Sodexo expands campus partnerships into student housing and maintenance


Carlos Herrera

Sodexo, one of the largest campus partners, is expanding its reach into housing and residential life. Graphic by Carlos Herrera.

One of New Mexico State University’s largest campus partners, Sodexo, has expanded its reach into another important sector on the Las Cruces campus — student housing and building maintenance. With the new expansion, some are concerned over the quality in services that the conglomerate might offer in those areas.

Previously, NMSU’s collaboration with the global corporation was limited to campus food and dining services, including all vendors and restaurants in Corbett Center, Frenger Food Court, and O’Donnel Hall. However, Sodexo will now also be involved in housing, custodial services and the maintenance of certain campus buildings after negotiating a contract with NMSU. Some have expressed concerns with this increased partnership. 

“ASNMSU was kind of shocked and worried because they started out only serving the food services and now they’re branching out,” said Sophie Pettes, vice president of Associated Students of New Mexico State University. “It’s just very overwhelming because we know that they haven’t done the best job of providing equitable and affordable services to students and student organizations.” 

“And they’ve also been very uncleanly like, just from our personal experience, we’ve had two bugs in our meals,” she continued. “So it’s overwhelming that the quality of their food was never good to start with and now they’re branching out into more campus-wide stuff. It just weighs on us about what kind of quality they will bring to those areas.” 

Besides food issues, Pettes’ biggest concern now is campus housing and residential life. Currently, NMSU’s housing association, the Residence Hall Association, is very involved in the housing system, while other students depend on the money they make as RAs. Now that Sodexo’s involvement in this area has increased, the worry is that the student employees will no longer be funded equitably, and the overall quality of campus housing will go down. 

Sodexo’s expansion of services to housing has long been in the works. David McNabb, Director of Student Living, came to NMSU in 2018 with the start of the collaboration to integrate Sodexo into residential services. He says that with the goal to improve NMSU quality of life, funding was a key point in the partnership with Sodexo.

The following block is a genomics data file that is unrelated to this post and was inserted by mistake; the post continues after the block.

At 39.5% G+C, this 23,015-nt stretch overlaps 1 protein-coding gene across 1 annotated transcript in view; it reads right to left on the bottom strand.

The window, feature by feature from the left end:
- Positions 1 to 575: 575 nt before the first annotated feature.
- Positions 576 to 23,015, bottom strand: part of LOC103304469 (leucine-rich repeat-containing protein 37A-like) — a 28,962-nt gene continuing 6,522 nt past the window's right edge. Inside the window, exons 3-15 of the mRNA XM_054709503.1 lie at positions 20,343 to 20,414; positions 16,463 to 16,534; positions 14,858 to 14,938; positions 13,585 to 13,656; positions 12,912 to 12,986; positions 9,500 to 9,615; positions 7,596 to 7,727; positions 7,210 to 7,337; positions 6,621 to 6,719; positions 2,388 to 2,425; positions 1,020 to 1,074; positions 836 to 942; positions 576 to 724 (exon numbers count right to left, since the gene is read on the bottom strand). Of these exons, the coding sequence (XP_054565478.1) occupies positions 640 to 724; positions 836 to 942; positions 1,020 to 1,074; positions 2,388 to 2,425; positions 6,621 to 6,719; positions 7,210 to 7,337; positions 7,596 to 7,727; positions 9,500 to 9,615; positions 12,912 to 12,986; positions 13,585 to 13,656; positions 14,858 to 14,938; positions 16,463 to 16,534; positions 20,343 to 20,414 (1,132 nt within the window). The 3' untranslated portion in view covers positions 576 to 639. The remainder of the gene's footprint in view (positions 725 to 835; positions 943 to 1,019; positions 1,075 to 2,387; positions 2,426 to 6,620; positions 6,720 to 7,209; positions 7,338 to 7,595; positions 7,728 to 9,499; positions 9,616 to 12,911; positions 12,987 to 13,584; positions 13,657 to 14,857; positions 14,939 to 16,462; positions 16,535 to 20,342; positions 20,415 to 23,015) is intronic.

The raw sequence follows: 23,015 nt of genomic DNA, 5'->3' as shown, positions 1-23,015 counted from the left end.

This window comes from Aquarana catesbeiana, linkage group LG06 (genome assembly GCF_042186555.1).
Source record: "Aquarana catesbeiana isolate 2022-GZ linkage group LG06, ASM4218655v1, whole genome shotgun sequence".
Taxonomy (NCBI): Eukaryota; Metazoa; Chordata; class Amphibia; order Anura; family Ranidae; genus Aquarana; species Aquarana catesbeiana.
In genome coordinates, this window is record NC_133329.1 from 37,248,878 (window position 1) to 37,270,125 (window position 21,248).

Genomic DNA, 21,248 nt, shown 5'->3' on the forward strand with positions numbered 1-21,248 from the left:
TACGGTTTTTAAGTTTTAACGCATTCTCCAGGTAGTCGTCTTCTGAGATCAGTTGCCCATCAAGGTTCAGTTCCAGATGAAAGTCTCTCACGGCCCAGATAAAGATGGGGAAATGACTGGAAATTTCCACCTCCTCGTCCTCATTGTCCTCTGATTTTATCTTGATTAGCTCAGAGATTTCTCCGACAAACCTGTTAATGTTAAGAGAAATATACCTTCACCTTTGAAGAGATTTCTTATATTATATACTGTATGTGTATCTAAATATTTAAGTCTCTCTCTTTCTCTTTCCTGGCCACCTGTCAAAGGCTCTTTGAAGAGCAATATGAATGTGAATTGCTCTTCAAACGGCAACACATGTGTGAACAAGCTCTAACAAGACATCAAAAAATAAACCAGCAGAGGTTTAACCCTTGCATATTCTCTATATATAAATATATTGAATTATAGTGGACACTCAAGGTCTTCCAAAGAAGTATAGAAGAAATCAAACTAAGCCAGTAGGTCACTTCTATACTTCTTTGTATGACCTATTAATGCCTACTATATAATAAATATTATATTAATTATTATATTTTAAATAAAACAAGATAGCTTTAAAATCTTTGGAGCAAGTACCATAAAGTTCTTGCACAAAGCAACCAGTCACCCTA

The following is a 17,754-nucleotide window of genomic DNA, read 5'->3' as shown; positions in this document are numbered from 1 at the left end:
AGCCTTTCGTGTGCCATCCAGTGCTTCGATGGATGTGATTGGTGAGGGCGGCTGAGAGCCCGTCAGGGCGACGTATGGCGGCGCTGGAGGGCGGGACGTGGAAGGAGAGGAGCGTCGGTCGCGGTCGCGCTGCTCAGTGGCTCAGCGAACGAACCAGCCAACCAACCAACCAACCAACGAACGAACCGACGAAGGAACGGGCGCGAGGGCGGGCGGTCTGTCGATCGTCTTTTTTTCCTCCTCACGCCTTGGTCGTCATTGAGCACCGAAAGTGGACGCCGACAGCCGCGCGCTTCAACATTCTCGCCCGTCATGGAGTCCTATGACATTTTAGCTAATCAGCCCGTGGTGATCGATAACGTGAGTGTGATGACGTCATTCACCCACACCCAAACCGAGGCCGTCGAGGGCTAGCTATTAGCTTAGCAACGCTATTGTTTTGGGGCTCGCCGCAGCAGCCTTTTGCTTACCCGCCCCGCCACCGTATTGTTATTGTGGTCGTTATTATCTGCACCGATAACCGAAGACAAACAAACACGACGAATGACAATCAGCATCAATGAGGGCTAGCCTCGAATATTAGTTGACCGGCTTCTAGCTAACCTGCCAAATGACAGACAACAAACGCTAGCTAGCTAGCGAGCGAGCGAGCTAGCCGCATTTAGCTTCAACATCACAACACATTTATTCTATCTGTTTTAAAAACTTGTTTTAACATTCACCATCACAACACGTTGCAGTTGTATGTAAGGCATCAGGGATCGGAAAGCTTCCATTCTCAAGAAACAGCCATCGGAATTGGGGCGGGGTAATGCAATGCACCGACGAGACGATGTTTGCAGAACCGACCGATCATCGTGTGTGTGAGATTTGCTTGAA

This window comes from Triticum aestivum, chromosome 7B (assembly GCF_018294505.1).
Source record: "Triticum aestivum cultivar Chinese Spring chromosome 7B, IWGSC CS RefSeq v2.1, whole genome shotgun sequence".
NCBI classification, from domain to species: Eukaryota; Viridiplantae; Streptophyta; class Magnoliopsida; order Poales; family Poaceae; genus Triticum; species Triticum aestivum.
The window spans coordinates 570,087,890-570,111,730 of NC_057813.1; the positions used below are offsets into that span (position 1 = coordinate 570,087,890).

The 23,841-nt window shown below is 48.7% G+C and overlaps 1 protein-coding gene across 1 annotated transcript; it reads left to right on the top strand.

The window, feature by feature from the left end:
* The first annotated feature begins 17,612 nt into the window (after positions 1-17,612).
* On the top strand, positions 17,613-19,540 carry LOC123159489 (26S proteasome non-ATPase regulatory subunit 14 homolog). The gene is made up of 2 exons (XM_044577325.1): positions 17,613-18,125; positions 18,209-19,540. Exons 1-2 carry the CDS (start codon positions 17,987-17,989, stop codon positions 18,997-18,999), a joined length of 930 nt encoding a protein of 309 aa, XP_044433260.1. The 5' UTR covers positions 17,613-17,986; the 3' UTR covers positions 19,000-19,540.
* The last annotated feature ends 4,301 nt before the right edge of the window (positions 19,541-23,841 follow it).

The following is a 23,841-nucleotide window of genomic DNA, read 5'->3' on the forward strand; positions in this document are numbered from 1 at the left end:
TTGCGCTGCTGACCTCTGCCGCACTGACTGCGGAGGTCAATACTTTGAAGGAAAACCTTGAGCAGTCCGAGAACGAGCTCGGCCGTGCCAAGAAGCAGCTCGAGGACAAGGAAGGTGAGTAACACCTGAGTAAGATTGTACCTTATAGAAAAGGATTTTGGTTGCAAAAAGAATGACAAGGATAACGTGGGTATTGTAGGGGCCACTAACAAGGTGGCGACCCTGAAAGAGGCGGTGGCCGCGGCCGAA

“Sodexo brings a lot of different characteristics, including backed buying power from a large company,” McNabb said. “We can help reduce costs in that way, and then added accountability for those quality-of-life tangible goals as it relates to student retention and success. So, I think there’s set parameters and key performance indicators that Sodexo will be held to, to make sure that students are successful and the relationships are being built that we want to be built to ultimately impact student GPAs getting increased and students staying at NMSU and graduating from NMSU.” 

Even so, housing is not the only service at NMSU where money is a concern. Pettes says that catering with Sodexo and NMSU Dining Services can cost hundreds of dollars just for jugs of water, and that their jurisdiction over catering and Corbett does not enable them to work with local businesses as much as they would like. With Sodexo’s new contract, Pettes is hoping that they’ll make some changes.  

“I just wish they were more lenient with the food services that they provide or that we’re allowed to cater,” Pettes said. “I wish they would lower their prices to make things more equitable for students and student organizations, just fix the quality of their foods and be transparent about that. And personally, I don’t think that they should let a private company should have so much jurisdiction over a public university.”  

However, those issues may not be entirely up to Sodexo, according to Ophelia Watkins, NMSU’s director of Housing and Residential Life. The new contract details a partnership rather than a total takeover with the intent that most NMSU services won’t change much other than to make things easier.  

“It is not necessarily Sodexo making the decisions about what needs to be improved,” Watkins said. “Because it’s an NMSU service, NMSU will be guiding Sodexo on the different areas that we need them to focus on or if we feel like they’re not performing in an area. All of the contracts that we have address that Sodexo is providing a service to NMSU, they’re not taking over any of our departments, they still report to NMSU.” 

Watkins encourages any students who have complaints or concerns to speak to NMSU or Sodexo staff so that issues can be investigated and adjusted as needed. She says their goal has always been to provide consistent and efficient service to the NMSU population. 

“We’re just trying to be innovative and creative in the ways that we provide service to the students,” Watkins said. “And yeah, I think that when something changes like this, it can alarm people. But the more we can share information, the more people feel like they can ask the questions and we can have a dialogue about it, I think it really will help so you know, I encourage lots of dialogue about it. If anybody has questions, give me a call.” 

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